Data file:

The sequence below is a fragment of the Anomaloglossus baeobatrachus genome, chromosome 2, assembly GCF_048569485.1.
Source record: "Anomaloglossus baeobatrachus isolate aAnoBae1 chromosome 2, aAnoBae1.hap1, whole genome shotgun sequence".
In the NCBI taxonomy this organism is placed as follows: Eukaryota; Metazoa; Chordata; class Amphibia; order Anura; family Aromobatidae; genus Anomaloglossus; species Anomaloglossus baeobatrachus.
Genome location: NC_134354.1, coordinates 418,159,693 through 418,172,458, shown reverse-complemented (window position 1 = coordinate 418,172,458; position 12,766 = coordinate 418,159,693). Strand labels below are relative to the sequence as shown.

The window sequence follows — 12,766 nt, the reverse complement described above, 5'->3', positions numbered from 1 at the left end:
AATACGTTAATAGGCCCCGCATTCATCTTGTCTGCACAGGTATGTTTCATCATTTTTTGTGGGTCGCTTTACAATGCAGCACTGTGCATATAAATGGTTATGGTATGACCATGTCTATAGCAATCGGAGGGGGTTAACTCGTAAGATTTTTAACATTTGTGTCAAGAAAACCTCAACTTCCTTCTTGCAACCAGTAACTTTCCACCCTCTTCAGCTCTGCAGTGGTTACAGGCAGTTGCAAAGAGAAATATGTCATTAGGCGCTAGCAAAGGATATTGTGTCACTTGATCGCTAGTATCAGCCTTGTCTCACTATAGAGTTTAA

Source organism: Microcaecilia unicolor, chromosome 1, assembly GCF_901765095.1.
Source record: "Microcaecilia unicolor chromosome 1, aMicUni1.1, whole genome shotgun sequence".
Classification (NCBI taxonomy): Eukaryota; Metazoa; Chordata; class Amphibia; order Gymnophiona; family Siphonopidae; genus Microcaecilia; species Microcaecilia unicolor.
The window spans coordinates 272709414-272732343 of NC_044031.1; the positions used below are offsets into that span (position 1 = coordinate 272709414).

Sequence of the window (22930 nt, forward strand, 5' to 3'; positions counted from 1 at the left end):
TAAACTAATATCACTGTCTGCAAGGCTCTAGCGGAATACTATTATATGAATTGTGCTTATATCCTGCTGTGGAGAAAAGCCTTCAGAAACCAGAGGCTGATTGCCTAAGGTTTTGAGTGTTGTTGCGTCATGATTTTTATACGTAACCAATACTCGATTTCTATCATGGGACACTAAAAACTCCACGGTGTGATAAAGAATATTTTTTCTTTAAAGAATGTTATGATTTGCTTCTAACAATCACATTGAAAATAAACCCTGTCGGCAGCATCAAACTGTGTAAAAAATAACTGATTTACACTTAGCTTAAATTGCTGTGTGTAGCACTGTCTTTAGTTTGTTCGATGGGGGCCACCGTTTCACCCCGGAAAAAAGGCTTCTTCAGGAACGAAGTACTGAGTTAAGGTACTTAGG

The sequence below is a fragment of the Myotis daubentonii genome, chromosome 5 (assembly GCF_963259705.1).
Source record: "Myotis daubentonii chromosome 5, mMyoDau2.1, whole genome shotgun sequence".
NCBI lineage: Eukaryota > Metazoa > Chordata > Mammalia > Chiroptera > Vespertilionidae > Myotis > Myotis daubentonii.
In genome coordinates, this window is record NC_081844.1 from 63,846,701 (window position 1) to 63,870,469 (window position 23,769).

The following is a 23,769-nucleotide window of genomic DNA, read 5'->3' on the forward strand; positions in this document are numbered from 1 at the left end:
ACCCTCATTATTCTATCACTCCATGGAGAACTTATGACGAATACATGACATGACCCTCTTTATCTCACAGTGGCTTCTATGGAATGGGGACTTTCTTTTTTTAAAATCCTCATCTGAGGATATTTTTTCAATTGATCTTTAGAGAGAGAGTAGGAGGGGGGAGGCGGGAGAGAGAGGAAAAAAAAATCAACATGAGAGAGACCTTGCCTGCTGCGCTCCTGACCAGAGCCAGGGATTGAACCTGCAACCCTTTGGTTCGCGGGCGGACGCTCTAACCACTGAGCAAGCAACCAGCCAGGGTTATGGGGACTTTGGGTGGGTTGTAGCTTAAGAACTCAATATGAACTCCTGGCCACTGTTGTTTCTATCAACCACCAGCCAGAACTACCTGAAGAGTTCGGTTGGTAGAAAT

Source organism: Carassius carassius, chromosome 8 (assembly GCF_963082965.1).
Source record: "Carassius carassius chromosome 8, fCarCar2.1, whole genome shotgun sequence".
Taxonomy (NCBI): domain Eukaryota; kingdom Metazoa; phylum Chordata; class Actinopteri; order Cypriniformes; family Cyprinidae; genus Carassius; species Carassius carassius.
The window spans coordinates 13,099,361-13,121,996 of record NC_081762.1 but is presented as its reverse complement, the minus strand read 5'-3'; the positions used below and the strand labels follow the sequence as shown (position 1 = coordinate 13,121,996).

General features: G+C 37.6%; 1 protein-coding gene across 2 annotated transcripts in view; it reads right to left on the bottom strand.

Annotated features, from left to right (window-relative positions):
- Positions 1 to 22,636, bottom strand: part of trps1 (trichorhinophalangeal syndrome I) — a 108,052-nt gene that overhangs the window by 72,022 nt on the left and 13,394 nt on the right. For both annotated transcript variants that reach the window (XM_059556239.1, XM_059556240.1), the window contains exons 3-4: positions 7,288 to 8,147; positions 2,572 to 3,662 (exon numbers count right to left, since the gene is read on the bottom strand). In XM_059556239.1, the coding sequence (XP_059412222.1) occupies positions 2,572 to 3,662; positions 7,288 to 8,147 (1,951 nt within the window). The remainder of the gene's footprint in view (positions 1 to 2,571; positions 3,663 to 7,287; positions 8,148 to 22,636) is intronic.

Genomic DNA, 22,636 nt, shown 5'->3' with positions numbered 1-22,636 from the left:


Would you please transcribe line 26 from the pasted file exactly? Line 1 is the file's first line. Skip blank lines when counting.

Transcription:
Genomic DNA, 22,636 nt, shown 5'->3' with positions numbered 1-22,636 from the left: